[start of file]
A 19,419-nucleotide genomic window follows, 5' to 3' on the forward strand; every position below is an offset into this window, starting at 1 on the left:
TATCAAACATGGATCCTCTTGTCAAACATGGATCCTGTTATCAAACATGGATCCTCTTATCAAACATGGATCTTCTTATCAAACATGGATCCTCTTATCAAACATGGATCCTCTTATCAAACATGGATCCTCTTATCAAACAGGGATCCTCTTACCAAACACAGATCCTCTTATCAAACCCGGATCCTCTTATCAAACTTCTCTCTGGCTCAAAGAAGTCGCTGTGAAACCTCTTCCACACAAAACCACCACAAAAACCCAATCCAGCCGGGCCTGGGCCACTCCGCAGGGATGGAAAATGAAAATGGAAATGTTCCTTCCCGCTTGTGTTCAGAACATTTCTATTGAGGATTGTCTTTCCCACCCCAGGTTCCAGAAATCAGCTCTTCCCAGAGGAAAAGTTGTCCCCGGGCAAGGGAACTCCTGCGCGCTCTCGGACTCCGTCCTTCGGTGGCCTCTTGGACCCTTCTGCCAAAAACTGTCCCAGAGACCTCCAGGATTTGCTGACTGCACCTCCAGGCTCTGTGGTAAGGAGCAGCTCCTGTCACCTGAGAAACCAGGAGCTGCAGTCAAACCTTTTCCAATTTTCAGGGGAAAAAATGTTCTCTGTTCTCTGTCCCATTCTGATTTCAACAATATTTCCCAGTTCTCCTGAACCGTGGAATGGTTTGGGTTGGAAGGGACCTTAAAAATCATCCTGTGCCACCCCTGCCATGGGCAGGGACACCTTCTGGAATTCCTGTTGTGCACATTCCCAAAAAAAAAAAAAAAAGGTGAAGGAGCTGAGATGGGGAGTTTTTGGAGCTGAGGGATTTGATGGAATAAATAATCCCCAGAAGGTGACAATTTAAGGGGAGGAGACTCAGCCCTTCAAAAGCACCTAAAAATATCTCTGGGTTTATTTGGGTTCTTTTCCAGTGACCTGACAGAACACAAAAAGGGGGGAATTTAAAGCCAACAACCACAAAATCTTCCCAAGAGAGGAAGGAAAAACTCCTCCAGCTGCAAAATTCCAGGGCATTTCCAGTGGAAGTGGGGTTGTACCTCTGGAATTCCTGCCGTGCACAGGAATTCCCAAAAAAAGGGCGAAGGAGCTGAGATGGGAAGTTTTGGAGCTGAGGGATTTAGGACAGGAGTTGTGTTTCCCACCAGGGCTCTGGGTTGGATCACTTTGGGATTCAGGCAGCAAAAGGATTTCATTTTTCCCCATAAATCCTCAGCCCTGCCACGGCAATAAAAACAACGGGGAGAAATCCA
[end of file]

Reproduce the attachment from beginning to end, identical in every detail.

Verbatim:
A 19,419-nucleotide genomic window follows, 5' to 3' on the forward strand; every position below is an offset into this window, starting at 1 on the left:
TATCAAACATGGATCCTCTTGTCAAACATGGATCCTGTTATCAAACATGGATCCTCTTATCAAACATGGATCTTCTTATCAAACATGGATCCTCTTATCAAACATGGATCCTCTTATCAAACATGGATCCTCTTATCAAACAGGGATCCTCTTACCAAACACAGATCCTCTTATCAAACCCGGATCCTCTTATCAAACTTCTCTCTGGCTCAAAGAAGTCGCTGTGAAACCTCTTCCACACAAAACCACCACAAAAACCCAATCCAGCCGGGCCTGGGCCACTCCGCAGGGATGGAAAATGAAAATGGAAATGTTCCTTCCCGCTTGTGTTCAGAACATTTCTATTGAGGATTGTCTTTCCCACCCCAGGTTCCAGAAATCAGCTCTTCCCAGAGGAAAAGTTGTCCCCGGGCAAGGGAACTCCTGCGCGCTCTCGGACTCCGTCCTTCGGTGGCCTCTTGGACCCTTCTGCCAAAAACTGTCCCAGAGACCTCCAGGATTTGCTGACTGCACCTCCAGGCTCTGTGGTAAGGAGCAGCTCCTGTCACCTGAGAAACCAGGAGCTGCAGTCAAACCTTTTCCAATTTTCAGGGGAAAAAATGTTCTCTGTTCTCTGTCCCATTCTGATTTCAACAATATTTCCCAGTTCTCCTGAACCGTGGAATGGTTTGGGTTGGAAGGGACCTTAAAAATCATCCTGTGCCACCCCTGCCATGGGCAGGGACACCTTCTGGAATTCCTGTTGTGCACATTCCCAAAAAAAAAAAAAAAAGGTGAAGGAGCTGAGATGGGGAGTTTTTGGAGCTGAGGGATTTGATGGAATAAATAATCCCCAGAAGGTGACAATTTAAGGGGAGGAGACTCAGCCCTTCAAAAGCACCTAAAAATATCTCTGGGTTTATTTGGGTTCTTTTCCAGTGACCTGACAGAACACAAAAAGGGGGGAATTTAAAGCCAACAACCACAAAATCTTCCCAAGAGAGGAAGGAAAAACTCCTCCAGCTGCAAAATTCCAGGGCATTTCCAGTGGAAGTGGGGTTGTACCTCTGGAATTCCTGCCGTGCACAGGAATTCCCAAAAAAAGGGCGAAGGAGCTGAGATGGGAAGTTTTGGAGCTGAGGGATTTAGGACAGGAGTTGTGTTTCCCACCAGGGCTCTGGGTTGGATCACTTTGGGATTCAGGCAGCAAAAGGATTTCATTTTTCCCCATAAATCCTCAGCCCTGCCACGGCAATAAAAACAACGGGGAGAAATCCA